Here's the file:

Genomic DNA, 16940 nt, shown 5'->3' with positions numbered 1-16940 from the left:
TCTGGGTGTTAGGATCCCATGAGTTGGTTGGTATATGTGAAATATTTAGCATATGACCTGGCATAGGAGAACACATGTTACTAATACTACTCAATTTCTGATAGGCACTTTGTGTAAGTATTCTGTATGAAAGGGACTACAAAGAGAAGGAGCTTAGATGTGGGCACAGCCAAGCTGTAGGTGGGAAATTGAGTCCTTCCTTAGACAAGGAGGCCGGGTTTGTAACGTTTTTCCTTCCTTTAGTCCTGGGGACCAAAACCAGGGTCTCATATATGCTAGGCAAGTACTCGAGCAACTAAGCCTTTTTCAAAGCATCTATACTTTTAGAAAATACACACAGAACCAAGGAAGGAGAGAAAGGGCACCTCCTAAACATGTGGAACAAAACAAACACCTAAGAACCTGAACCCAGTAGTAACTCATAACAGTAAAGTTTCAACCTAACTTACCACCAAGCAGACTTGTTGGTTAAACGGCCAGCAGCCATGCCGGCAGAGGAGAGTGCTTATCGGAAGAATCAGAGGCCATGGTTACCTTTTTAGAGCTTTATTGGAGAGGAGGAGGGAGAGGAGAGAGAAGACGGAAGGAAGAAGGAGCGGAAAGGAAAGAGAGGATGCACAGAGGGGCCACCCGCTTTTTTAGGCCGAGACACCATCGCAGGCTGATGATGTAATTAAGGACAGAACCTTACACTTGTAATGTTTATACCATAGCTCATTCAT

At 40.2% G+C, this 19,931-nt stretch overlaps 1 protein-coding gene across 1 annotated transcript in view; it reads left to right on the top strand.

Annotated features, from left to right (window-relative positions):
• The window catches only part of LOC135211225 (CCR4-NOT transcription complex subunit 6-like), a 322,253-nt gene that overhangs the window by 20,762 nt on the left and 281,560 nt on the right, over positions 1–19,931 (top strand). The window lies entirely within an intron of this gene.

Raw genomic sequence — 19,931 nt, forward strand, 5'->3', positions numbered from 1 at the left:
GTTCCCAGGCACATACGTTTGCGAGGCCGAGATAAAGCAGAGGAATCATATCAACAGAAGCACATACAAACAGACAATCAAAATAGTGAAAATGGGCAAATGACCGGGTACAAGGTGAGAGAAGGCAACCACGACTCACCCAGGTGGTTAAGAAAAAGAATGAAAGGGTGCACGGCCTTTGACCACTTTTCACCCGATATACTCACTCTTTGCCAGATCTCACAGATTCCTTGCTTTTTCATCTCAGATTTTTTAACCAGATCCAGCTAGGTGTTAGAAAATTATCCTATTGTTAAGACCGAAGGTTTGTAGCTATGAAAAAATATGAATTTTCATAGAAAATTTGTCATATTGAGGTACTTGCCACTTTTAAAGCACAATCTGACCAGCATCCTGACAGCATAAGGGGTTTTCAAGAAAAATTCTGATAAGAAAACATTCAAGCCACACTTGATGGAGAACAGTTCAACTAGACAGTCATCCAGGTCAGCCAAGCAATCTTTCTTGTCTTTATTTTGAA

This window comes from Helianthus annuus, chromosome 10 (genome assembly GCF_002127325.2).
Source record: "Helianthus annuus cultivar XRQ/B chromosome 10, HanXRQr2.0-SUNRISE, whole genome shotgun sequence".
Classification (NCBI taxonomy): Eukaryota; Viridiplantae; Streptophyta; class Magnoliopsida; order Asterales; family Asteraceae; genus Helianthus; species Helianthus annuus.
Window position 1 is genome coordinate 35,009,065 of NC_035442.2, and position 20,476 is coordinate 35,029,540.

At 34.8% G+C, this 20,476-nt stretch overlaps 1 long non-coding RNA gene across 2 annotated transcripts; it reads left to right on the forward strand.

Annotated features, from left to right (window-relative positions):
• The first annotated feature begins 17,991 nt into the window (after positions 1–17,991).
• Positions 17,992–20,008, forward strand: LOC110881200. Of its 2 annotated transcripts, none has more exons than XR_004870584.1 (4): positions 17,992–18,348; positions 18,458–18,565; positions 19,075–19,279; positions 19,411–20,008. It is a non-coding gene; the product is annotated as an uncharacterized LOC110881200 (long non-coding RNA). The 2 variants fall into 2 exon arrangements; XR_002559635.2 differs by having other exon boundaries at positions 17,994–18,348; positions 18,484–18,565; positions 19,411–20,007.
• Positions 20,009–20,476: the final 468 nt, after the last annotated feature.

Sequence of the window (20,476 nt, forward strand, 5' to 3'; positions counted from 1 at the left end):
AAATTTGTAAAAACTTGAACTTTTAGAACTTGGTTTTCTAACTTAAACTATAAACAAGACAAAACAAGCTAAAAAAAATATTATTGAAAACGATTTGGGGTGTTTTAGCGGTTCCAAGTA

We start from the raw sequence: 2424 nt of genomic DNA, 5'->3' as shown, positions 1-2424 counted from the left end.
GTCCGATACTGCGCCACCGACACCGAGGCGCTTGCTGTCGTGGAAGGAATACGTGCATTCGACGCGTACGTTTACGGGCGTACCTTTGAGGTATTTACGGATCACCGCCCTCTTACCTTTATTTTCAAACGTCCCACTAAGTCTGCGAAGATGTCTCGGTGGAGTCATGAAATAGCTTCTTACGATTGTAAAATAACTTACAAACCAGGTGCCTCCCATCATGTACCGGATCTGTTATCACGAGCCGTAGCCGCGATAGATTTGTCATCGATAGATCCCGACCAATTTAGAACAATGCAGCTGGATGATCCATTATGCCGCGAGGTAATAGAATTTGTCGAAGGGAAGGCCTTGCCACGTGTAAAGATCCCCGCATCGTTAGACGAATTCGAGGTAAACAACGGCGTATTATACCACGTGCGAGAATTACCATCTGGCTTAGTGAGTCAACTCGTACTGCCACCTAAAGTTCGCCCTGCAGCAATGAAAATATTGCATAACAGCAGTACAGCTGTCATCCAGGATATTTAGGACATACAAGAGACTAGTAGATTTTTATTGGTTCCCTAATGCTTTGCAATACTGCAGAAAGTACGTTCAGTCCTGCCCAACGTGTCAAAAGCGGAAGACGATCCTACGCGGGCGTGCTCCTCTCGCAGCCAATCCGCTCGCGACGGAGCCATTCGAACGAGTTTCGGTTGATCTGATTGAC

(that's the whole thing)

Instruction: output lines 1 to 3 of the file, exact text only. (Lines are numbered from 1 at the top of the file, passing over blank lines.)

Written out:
Genomic DNA, 16940 nt, shown 5'->3' with positions numbered 1-16940 from the left:
TCTGGGTGTTAGGATCCCATGAGTTGGTTGGTATATGTGAAATATTTAGCATATGACCTGGCATAGGAGAACACATGTTACTAATACTACTCAATTTCTGATAGGCACTTTGTGTAAGTATTCTGTATGAAAGGGACTACAAAGAGAAGGAGCTTAGATGTGGGCACAGCCAAGCTGTAGGTGGGAAATTGAGTCCTTCCTTAGACAAGGAGGCCGGGTTTGTAACGTTTTTCCTTCCTTTAGTCCTGGGGACCAAAACCAGGGTCTCATATATGCTAGGCAAGTACTCGAGCAACTAAGCCTTTTTCAAAGCATCTATACTTTTAGAAAATACACACAGAACCAAGGAAGGAGAGAAAGGGCACCTCCTAAACATGTGGAACAAAACAAACACCTAAGAACCTGAACCCAGTAGTAACTCATAACAGTAAAGTTTCAACCTAACTTACCACCAAGCAGACTTGTTGGTTAAACGGCCAGCAGCCATGCCGGCAGAGGAGAGTGCTTATCGGAAGAATCAGAGGCCATGGTTACCTTTTTAGAGCTTTATTGGAGAGGAGGAGGGAGAGGAGAGAGAAGACGGAAGGAAGAAGGAGCGGAAAGGAAAGAGAGGATGCACAGAGGGGCCACCCGCTTTTTTAGGCCGAGACACCATCGCAGGCTGATGATGTAATTAAGGACAGAACCTTACACTTGTAATGTTTATACCATAGCTCATTCAT

At 40.2% G+C, this 19,931-nt stretch overlaps 1 protein-coding gene across 1 annotated transcript in view; it reads left to right on the top strand.